Monday, June 15, 2009

Summer Moves Along

This summer I am growing beans, onions, a giant bowl of mixed herbs, carrots, mixed spring greens, broccoli and strawberries up on my decks. In the abandoned illegal dumping lot next to our condo, I have randomly chucked sunflowers, more beans and onions, and a few cherry tomatoes to compete with the black eyed Susan seeds I threw out there a few years ago. So for a few months the weedy backlot becomes pretty, before the Kudzu crawls over everything.

It's easier than you think to grow stuff in the middle of the city. The cranky old curmudgeon who owns the urban brownlot next to us has no idea that some of my other neighbors are now farming his unused land outright, putting out rows of produce that put my small unstructured efforts to shame. Next up for me: Pumpkins. There will be a pumpkin patch back there with the abandoned electronics, rotting trailers, and occasional homeless folk getting a night away from the shelter.

I like raising stuff downtown, especially the kids. The picture at the top of this entry is Diana playing in the water element at the Atlanta Botanical Garden. While we don't have a yard, I don't think the girls are lacking for it. We go to the park and the museum almost every weekend. Next weekend I am driving them out to the middle of nowhere to visit my Grandfather, and they can play on a small farm.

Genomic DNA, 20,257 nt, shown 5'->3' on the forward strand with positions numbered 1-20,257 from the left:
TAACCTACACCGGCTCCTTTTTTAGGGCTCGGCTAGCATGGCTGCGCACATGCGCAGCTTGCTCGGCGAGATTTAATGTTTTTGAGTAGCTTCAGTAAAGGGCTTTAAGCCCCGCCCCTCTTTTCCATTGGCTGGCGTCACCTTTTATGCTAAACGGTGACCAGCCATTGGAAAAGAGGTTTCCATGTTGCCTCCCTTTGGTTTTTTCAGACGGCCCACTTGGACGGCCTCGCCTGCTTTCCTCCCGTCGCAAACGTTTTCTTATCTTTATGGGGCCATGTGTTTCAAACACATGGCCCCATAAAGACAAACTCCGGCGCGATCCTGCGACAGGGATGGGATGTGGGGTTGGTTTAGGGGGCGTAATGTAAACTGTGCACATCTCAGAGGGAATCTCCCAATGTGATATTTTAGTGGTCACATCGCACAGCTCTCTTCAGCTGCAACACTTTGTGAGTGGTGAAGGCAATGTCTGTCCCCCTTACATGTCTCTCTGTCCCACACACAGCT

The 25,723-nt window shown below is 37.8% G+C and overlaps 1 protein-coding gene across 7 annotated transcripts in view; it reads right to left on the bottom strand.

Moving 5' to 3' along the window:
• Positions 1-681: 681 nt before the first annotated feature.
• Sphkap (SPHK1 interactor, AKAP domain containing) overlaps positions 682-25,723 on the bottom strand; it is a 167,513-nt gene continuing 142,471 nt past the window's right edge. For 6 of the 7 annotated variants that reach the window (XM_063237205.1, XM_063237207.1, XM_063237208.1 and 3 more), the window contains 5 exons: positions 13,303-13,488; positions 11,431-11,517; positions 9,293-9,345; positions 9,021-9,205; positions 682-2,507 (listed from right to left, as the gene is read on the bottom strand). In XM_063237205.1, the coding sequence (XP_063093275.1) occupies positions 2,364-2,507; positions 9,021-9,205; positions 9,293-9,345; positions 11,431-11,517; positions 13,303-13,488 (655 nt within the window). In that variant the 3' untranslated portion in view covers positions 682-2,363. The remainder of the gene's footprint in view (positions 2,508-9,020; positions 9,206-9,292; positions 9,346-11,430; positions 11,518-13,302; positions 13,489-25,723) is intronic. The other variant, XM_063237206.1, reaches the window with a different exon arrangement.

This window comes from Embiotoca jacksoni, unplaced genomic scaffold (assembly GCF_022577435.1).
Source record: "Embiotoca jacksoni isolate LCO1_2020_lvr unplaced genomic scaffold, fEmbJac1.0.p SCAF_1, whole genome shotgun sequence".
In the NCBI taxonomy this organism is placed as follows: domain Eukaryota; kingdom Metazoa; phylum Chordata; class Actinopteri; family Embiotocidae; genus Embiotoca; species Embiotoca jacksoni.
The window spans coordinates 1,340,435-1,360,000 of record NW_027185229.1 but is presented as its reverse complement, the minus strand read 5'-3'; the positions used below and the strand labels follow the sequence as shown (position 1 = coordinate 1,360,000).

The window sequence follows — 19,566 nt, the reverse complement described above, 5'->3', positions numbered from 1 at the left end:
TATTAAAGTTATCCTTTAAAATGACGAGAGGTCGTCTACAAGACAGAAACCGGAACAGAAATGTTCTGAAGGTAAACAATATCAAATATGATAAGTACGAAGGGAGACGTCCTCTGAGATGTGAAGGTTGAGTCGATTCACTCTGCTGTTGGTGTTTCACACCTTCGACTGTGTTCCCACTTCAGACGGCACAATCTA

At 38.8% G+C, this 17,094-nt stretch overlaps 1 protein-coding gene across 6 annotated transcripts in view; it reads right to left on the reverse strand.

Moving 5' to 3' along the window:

I have no idea how the idea of cities being sterile came to be; ours is verdant, lush, and if anything, overrun with greenery and twisting vines. This year flash floods have town new gulleys wherever they could, changing the slope of the land and spreading thin layers of silt across some roads that had to be cleaned. You can hear chickens in the morning, and count all kinds of bees and insects at all times of day. Giant trees are far more common here than in the suburbs. When you come to visit, we will share our green food with you, and you can watch the children grow, and relax; it's much too hot to do anything else.

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